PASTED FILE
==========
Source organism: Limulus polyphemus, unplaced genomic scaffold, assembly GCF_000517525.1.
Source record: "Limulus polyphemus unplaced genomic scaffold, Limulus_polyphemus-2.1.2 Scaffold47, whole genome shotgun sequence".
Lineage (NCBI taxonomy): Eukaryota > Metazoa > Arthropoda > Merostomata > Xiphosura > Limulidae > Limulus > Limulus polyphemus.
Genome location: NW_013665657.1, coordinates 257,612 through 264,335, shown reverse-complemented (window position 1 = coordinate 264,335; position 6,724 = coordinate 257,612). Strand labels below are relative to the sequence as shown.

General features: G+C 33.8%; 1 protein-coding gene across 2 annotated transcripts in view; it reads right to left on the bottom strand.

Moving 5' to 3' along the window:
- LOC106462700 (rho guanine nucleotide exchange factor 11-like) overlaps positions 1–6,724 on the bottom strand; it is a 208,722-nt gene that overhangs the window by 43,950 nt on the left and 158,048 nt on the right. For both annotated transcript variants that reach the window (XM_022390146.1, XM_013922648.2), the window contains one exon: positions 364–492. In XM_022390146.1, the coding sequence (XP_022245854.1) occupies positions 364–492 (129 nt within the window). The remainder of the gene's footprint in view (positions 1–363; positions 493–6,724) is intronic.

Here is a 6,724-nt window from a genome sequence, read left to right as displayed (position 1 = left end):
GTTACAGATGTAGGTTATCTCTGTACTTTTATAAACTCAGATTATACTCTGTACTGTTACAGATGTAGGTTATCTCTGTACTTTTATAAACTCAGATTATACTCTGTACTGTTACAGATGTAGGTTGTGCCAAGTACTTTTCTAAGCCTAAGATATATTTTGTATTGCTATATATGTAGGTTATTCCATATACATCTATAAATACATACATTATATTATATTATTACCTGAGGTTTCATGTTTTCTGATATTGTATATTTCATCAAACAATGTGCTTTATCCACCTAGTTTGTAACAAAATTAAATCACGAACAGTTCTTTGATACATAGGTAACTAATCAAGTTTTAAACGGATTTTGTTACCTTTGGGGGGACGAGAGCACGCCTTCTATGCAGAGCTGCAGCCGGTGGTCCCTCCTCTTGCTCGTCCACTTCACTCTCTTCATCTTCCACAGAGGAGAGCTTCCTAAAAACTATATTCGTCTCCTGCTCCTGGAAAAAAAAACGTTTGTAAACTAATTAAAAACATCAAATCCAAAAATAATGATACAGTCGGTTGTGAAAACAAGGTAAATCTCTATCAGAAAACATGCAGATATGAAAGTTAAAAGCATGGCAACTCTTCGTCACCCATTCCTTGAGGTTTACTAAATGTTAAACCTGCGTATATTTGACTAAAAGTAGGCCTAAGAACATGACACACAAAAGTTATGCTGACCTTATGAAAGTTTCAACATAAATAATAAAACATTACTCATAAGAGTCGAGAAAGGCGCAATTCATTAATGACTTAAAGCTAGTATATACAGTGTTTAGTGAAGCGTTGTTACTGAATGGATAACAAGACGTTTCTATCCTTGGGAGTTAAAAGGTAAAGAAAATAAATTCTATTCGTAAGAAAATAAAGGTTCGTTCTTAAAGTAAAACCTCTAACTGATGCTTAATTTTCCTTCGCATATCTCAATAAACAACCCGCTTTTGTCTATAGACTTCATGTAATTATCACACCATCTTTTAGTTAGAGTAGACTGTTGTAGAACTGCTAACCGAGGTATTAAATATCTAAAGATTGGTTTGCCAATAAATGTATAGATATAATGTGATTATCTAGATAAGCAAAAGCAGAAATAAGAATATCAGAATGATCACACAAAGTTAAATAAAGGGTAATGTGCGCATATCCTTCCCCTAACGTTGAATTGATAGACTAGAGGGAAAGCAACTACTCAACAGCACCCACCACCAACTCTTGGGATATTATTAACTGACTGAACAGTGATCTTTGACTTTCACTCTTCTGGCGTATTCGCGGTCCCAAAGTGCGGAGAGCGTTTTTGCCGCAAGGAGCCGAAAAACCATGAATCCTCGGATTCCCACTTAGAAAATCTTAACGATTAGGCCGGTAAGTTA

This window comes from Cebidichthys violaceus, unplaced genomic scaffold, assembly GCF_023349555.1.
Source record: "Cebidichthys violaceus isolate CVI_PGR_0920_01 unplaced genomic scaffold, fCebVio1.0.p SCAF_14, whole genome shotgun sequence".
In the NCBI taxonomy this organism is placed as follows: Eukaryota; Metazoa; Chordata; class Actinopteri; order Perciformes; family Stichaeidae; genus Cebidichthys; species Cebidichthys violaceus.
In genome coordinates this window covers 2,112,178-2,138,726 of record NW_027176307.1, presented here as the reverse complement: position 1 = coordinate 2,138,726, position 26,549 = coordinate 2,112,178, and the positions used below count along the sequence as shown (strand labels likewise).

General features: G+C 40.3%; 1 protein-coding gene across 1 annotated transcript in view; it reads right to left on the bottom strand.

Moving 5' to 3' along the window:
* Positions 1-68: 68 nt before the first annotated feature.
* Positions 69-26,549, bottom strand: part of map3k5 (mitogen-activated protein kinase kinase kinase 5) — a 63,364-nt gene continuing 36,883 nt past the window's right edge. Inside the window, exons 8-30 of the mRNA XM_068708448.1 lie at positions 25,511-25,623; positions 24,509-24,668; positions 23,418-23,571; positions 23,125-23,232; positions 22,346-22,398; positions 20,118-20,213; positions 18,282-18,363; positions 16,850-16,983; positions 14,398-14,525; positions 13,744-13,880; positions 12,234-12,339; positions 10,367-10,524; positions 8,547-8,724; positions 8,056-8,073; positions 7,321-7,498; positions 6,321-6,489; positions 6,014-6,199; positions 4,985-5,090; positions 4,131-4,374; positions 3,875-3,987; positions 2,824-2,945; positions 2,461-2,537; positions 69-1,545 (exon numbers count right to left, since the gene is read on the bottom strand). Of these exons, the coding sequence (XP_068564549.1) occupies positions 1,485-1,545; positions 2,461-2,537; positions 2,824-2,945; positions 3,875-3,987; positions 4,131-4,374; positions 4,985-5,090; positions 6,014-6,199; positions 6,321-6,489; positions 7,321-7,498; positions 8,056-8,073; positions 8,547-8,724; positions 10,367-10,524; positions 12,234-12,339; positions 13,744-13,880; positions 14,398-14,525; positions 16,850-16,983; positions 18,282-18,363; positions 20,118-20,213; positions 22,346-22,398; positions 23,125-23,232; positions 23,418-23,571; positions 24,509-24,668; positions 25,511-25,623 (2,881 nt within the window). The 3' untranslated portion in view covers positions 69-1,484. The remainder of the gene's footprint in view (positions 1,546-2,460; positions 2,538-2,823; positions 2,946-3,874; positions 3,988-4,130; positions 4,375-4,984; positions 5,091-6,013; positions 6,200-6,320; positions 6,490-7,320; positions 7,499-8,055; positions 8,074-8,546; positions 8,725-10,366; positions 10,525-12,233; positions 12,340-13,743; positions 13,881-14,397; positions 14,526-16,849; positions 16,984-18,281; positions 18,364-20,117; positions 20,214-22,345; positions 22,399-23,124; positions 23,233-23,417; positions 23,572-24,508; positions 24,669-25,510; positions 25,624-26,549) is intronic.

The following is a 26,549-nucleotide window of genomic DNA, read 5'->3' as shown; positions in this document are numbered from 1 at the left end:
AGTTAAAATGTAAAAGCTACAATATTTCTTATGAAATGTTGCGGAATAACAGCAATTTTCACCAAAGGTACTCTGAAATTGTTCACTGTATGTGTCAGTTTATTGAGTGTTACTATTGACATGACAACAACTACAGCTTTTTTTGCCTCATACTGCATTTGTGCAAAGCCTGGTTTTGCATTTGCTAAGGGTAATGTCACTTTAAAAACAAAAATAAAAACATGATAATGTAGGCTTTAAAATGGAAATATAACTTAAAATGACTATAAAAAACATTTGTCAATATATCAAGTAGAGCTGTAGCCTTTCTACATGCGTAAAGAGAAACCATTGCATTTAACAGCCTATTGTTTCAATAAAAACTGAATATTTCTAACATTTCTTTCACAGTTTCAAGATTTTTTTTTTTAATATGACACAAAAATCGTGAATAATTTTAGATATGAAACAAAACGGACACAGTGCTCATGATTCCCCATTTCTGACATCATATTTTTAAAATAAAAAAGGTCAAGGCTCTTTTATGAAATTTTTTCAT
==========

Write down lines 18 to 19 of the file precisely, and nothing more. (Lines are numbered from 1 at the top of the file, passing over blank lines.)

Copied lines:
The following is a 26,549-nucleotide window of genomic DNA, read 5'->3' as shown; positions in this document are numbered from 1 at the left end:
AGTTAAAATGTAAAAGCTACAATATTTCTTATGAAATGTTGCGGAATAACAGCAATTTTCACCAAAGGTACTCTGAAATTGTTCACTGTATGTGTCAGTTTATTGAGTGTTACTATTGACATGACAACAACTACAGCTTTTTTTGCCTCATACTGCATTTGTGCAAAGCCTGGTTTTGCATTTGCTAAGGGTAATGTCACTTTAAAAACAAAAATAAAAACATGATAATGTAGGCTTTAAAATGGAAATATAACTTAAAATGACTATAAAAAACATTTGTCAATATATCAAGTAGAGCTGTAGCCTTTCTACATGCGTAAAGAGAAACCATTGCATTTAACAGCCTATTGTTTCAATAAAAACTGAATATTTCTAACATTTCTTTCACAGTTTCAAGATTTTTTTTTTTAATATGACACAAAAATCGTGAATAATTTTAGATATGAAACAAAACGGACACAGTGCTCATGATTCCCCATTTCTGACATCATATTTTTAAAATAAAAAAGGTCAAGGCTCTTTTATGAAATTTTTTCAT